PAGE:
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Burn After Reading

I saw Burn After Reading this weekend with similarsmell ,iatethecookie , and a young lady who works at the coffee shop.It wasn't a great movie, but well worth the time spent watching it and the admission price. The first third of the movie was spent setting up the very labyrinthine plot, and during that time I had a hard time getting a handle on the movie. That's really the only reason my praise is tempered. After all the necessary establishment of the plot and the characters, it was a regular madcap romp.

The plot involves a recently fired CIA agent (played by John Malkovich) who decides to write his memoirs. He puts them on a CD. Later he thinks he has lost the CD and a dimwitted physical trainer at a nearby gym,played by Brad Pitt.  thinks he has found it. (You'll have to see the movie to find out what I mean by "think".) He and his co-worker (played by Frances McDormand) cook up a blackmail scheme, largely to fund some plastic surgery that the McDormand character wants. And there are some other subplots about romantic hanky panky that get tied in neatly (or as neatly as they can be in a movie with this much plot) with the blackmail and espionage plot.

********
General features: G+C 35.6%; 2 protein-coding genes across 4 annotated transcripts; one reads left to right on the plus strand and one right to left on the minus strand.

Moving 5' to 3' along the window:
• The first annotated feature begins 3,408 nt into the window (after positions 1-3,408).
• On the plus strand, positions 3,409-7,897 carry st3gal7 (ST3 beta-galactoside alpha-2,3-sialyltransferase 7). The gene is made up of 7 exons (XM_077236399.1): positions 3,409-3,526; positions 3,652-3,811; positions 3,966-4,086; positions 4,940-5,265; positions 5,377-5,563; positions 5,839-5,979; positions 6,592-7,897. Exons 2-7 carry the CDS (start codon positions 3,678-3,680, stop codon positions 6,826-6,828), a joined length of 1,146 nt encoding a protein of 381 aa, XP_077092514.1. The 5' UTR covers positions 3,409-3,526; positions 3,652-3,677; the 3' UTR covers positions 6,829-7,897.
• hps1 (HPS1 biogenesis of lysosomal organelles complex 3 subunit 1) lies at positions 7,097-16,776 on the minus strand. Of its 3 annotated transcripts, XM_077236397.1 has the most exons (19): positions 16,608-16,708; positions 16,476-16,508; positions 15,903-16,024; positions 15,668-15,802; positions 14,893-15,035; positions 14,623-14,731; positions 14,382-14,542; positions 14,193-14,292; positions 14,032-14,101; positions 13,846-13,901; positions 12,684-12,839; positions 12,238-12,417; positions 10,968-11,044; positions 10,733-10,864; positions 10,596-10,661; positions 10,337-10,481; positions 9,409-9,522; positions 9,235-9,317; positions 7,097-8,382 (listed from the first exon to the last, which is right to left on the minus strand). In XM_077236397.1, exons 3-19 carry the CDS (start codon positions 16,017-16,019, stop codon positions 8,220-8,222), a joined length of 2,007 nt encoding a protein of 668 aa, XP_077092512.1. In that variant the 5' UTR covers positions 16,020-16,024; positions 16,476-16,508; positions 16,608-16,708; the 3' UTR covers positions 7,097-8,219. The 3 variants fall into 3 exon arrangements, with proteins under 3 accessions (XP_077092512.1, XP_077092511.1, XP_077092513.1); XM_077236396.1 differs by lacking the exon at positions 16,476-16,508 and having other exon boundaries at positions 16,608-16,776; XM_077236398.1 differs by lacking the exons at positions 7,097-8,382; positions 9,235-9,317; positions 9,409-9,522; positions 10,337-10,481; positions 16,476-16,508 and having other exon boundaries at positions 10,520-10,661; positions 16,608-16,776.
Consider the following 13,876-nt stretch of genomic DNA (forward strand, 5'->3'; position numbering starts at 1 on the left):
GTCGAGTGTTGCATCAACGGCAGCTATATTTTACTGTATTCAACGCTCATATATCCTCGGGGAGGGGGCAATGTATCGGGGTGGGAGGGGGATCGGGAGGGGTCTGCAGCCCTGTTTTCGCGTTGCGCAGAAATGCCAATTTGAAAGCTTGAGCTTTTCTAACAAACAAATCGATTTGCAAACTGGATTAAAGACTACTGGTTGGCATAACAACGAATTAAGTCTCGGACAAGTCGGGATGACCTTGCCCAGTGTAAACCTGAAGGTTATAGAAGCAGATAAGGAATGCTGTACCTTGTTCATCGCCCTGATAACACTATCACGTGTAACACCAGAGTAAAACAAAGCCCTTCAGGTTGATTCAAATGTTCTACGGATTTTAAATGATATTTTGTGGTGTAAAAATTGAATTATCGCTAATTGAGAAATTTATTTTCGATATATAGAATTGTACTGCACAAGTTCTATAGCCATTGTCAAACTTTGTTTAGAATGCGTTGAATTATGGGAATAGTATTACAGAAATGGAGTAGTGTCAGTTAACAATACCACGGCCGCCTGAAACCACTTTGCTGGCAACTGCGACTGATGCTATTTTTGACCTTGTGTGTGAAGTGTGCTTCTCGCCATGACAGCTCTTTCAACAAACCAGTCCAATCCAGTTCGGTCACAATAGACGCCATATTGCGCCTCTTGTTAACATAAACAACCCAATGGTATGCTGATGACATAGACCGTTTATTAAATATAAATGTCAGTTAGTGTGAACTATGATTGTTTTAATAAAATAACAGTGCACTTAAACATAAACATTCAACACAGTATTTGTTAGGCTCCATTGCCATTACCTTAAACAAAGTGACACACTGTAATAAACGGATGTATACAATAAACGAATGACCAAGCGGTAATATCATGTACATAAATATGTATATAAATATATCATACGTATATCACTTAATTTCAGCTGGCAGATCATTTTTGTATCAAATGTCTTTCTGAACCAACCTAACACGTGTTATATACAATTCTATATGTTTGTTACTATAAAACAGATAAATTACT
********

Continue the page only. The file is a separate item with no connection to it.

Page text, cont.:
The casting and acting are superb. John Malkovich is great as an asshole, Brad Pitt is great as a moron, and George Clooney is great as a moronic asshole. My opinion of Frances McDormand as the best actress working today remains intact. She made her character, ethically challenged as she was, oddly likable. There were also good performances by performers in smaller roles. JR Horne (the guy that plays Mister Turkeyneck in the FedEx commercial) is good as a divorce lawyer. Dermot Mulroney is part of a great running gag where he plays himself.

The best performance in the movie, IMHO, was JK Simmons (the father in Juno) as a cynical, world weary CIA chief. He only has a couple of very brief scenes, but he's great in them and is very instrumental in wrapping up a lot of plot points. He pretty much showed up at the end and stole the whole movie.  I haven't seen an actor do so much with so little screen time since Wilford Brimley in Absence Of Malice.